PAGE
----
ASC 842: Implementing the New Lease Standards
January 08, 2022
New standards for leases longer than 12 months make it even more important that businesses talk to their accountant about their financial and operating leases.
ASC 842 is a major change in lease accounting, which requires all leases longer than 12 months to be recorded on the balance sheet.
For private companies, this is effective for reporting periods beginning after December 15, 2021. Once adopted, all leases longer than 12 months will be recorded on the balance sheet as a Right of Use Asset and a corresponding Lease Liability. The goal is to bring off-balance sheet commitments on to the balance sheet, so that the financial statements show all of the assets and all of the commitments of the company.
There are two types of leases under ASU 842, finance leases and operating leases. The criteria to classify a lease as finance or operating lease is similar to current lease standards, only less rigid, therefore requiring more judgement. The five criteria are as follows:
- Does the ownership transfer to the lessee at the end of the lease term?
- Is the purchase option reasonably certain of being exercised?
- Is the lease term a major part of remaining economic life (the old standard defined this as greater than 75%)?
- Does the Present Value of the lease payments + guaranteed residual value equal or exceed substantially all of fair market value of the underlying asset (the old standard defined this as 90% or more). In the new standard, the exact amount is not specified, so here the entity has to use some judgement.
- Is the asset a specialized asset with no alternative use to the lessor?
If all answers are yes, we have a finance lease, if any of the answers are no, we have an operating lease.
Both Finance and Operating leases will be recorded on the balance sheet as a Right of Use of Asset and a Lease Liability. The Right of Use of Asset and the Lease Liability are calculated at the present value of all the future lease payments (plus initial direct costs, prepaid lease payments, less any incentives received).
The significant difference between finance leases and operating leases is how the lease payments flow through the Income statement.
For a Finance lease, the total lease expense will be the sum of interest expense on the lease liability and amortization expense of the asset. Total lease expense changes every year. Interest expense will be higher in the beginning, as the liability will be higher.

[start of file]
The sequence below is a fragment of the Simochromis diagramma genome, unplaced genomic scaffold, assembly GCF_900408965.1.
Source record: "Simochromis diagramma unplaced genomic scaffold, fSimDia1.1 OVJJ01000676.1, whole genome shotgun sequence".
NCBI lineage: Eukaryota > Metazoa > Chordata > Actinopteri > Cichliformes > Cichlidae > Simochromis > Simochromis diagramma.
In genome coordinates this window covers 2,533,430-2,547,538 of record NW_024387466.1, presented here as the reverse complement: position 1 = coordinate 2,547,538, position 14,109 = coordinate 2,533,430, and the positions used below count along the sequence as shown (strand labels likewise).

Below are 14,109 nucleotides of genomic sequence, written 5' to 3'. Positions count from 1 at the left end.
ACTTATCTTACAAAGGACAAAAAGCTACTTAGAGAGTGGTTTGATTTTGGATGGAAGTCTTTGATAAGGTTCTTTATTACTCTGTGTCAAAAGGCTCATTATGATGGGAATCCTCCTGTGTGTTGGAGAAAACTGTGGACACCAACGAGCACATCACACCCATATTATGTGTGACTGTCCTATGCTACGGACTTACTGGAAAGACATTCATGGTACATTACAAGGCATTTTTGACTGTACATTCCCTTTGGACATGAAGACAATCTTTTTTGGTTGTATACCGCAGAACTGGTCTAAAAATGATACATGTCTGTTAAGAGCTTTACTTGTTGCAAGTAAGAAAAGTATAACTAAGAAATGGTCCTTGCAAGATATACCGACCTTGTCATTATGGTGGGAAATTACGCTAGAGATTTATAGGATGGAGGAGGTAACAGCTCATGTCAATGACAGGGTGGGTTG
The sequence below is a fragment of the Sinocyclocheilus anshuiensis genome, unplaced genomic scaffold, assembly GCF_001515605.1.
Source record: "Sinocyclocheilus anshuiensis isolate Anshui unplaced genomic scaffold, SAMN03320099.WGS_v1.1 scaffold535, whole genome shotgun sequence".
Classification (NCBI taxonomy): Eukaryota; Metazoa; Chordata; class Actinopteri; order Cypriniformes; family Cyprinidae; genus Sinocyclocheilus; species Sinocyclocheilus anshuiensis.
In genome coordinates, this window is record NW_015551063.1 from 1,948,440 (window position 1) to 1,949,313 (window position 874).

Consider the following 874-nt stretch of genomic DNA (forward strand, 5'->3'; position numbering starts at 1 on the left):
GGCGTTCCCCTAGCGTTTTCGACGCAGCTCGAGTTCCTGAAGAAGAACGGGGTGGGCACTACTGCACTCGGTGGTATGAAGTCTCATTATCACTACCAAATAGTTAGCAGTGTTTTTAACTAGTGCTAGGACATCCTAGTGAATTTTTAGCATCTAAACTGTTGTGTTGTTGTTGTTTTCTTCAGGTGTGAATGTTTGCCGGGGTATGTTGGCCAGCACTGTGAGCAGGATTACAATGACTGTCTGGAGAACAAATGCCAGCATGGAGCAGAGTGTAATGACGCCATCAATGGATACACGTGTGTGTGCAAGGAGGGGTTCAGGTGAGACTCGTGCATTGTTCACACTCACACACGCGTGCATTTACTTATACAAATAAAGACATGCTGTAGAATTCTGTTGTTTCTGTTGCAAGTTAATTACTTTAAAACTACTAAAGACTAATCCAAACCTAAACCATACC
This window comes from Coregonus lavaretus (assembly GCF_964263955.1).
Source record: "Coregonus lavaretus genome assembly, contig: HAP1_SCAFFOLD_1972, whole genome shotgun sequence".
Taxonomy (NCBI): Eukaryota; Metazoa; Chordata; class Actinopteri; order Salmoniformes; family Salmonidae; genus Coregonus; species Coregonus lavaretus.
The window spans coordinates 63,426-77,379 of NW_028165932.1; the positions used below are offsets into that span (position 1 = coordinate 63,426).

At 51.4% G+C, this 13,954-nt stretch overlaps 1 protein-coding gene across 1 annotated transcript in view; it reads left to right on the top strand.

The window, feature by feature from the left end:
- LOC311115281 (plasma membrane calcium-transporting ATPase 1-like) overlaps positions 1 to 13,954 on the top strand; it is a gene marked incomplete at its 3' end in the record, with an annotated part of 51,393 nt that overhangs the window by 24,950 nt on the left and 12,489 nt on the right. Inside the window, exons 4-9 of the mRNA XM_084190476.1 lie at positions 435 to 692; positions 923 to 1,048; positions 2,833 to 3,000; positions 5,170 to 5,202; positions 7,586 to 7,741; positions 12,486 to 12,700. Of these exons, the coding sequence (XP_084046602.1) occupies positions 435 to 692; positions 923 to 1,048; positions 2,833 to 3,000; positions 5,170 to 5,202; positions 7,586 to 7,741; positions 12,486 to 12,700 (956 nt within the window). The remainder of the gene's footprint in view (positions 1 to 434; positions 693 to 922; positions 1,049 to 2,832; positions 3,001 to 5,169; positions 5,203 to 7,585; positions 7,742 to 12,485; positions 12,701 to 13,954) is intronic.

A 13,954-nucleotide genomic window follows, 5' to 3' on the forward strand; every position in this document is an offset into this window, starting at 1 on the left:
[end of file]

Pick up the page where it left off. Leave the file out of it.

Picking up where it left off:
For an operating lease, there is no interest, amortization or lease expense on the income statement, there is only rent expense. Rent expense will be constant every year over the period of the lease, as it will be recorded on a straight line basis.
Implementing the new lease standard does not change the way a business operates; however, it may have significant implications on the financial statements.
Debt covenants may be impacted because a new asset and new liability are added to the balance sheet.
In addition, financial ratios may change significantly. Management and investors use these ratios to make decision on operating and investing needs of the business.
Last, but not least, footnote disclosures on the financial statements will be longer and more detailed.
Addressing these matters in a timely manner is key. Companies should start assessing their leases now to help avoid unpleasant surprises such as violation of debt covenants. The best thing to do is to start working early with your accountant to assess the impact the adoption of the new lease standard will have on your financial statements and reach out to your lender to renegotiate debt covenants, if necessary.
So here is the to do list: review all lease contracts, document the analysis of the lease contracts, calculate and record a right to use asset and lease liability, and estimate the impact of the lease accounting changes on your covenants and ratios, talk with your banker and accountant.
Please contact us if you have any questions, we are happy to help.